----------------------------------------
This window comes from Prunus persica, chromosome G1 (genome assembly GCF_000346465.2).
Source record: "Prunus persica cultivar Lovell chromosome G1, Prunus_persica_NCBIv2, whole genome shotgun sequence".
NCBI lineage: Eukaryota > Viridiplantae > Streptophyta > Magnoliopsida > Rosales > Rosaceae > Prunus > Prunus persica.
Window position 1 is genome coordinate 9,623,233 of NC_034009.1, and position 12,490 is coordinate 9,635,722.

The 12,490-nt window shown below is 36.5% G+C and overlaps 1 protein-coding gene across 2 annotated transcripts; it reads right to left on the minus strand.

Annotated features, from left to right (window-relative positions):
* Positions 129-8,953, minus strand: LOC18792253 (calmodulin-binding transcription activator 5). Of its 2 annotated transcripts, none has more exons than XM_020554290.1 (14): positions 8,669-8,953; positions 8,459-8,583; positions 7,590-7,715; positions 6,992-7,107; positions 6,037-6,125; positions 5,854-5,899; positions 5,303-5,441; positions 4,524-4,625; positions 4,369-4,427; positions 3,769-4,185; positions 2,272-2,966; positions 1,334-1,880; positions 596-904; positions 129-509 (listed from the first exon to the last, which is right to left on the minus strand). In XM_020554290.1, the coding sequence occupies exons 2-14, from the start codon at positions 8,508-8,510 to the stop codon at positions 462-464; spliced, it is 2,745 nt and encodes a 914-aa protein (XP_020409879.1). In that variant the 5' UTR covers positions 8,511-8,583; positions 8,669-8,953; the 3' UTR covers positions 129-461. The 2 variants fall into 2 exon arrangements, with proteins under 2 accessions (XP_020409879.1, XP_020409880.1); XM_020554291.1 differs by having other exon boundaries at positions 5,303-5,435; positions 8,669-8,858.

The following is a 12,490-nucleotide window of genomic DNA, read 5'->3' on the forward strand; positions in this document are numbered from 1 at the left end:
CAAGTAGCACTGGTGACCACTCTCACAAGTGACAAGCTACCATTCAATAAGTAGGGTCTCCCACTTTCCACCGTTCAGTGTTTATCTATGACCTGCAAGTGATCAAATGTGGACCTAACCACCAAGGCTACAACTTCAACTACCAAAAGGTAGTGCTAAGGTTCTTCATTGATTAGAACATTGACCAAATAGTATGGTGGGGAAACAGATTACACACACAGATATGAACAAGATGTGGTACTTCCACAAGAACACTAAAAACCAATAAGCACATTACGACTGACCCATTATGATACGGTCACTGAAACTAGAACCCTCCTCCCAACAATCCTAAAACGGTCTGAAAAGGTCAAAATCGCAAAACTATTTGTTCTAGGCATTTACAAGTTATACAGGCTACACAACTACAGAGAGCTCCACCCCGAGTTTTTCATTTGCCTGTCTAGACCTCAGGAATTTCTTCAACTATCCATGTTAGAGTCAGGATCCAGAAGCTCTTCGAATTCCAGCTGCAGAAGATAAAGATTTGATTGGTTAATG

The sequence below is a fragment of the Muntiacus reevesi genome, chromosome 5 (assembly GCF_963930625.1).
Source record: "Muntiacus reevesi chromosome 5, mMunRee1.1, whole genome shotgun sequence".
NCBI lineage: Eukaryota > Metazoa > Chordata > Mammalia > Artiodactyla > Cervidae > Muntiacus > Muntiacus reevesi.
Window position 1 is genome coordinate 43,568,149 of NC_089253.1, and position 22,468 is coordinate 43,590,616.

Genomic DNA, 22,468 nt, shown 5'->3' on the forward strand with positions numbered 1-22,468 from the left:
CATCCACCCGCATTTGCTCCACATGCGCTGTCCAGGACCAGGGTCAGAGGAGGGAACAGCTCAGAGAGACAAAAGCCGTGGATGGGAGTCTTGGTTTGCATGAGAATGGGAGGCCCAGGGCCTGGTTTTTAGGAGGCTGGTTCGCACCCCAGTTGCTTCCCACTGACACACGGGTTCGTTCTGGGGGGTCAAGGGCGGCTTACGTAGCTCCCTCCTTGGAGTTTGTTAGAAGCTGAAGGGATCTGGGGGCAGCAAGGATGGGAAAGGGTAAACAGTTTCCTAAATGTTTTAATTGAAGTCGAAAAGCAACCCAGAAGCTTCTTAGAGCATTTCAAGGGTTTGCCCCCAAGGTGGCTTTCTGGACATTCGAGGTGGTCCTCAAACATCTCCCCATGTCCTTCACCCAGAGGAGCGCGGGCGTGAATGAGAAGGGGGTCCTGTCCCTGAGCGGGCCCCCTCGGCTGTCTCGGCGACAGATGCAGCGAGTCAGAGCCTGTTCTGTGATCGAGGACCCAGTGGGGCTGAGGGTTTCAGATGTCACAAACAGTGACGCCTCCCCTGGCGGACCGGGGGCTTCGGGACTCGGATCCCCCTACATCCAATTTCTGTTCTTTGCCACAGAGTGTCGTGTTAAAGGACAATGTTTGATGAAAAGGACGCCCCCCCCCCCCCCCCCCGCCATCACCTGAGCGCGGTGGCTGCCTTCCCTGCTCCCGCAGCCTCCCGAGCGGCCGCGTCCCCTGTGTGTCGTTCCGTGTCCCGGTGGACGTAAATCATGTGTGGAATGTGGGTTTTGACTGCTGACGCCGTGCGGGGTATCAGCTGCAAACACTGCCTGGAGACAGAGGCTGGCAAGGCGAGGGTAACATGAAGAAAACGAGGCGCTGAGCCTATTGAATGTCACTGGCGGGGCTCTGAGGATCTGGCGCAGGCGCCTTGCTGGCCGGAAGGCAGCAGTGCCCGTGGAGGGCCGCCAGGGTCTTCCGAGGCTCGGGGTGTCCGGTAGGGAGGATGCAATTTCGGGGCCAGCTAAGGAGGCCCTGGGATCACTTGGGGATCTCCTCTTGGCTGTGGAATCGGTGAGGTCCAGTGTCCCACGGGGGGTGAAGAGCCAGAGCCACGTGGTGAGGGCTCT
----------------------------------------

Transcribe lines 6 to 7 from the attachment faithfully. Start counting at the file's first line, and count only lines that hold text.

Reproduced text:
Annotated features, from left to right (window-relative positions):
* Positions 129-8,953, minus strand: LOC18792253 (calmodulin-binding transcription activator 5). Of its 2 annotated transcripts, none has more exons than XM_020554290.1 (14): positions 8,669-8,953; positions 8,459-8,583; positions 7,590-7,715; positions 6,992-7,107; positions 6,037-6,125; positions 5,854-5,899; positions 5,303-5,441; positions 4,524-4,625; positions 4,369-4,427; positions 3,769-4,185; positions 2,272-2,966; positions 1,334-1,880; positions 596-904; positions 129-509 (listed from the first exon to the last, which is right to left on the minus strand). In XM_020554290.1, the coding sequence occupies exons 2-14, from the start codon at positions 8,508-8,510 to the stop codon at positions 462-464; spliced, it is 2,745 nt and encodes a 914-aa protein (XP_020409879.1). In that variant the 5' UTR covers positions 8,511-8,583; positions 8,669-8,953; the 3' UTR covers positions 129-461. The 2 variants fall into 2 exon arrangements, with proteins under 2 accessions (XP_020409879.1, XP_020409880.1); XM_020554291.1 differs by having other exon boundaries at positions 5,303-5,435; positions 8,669-8,858.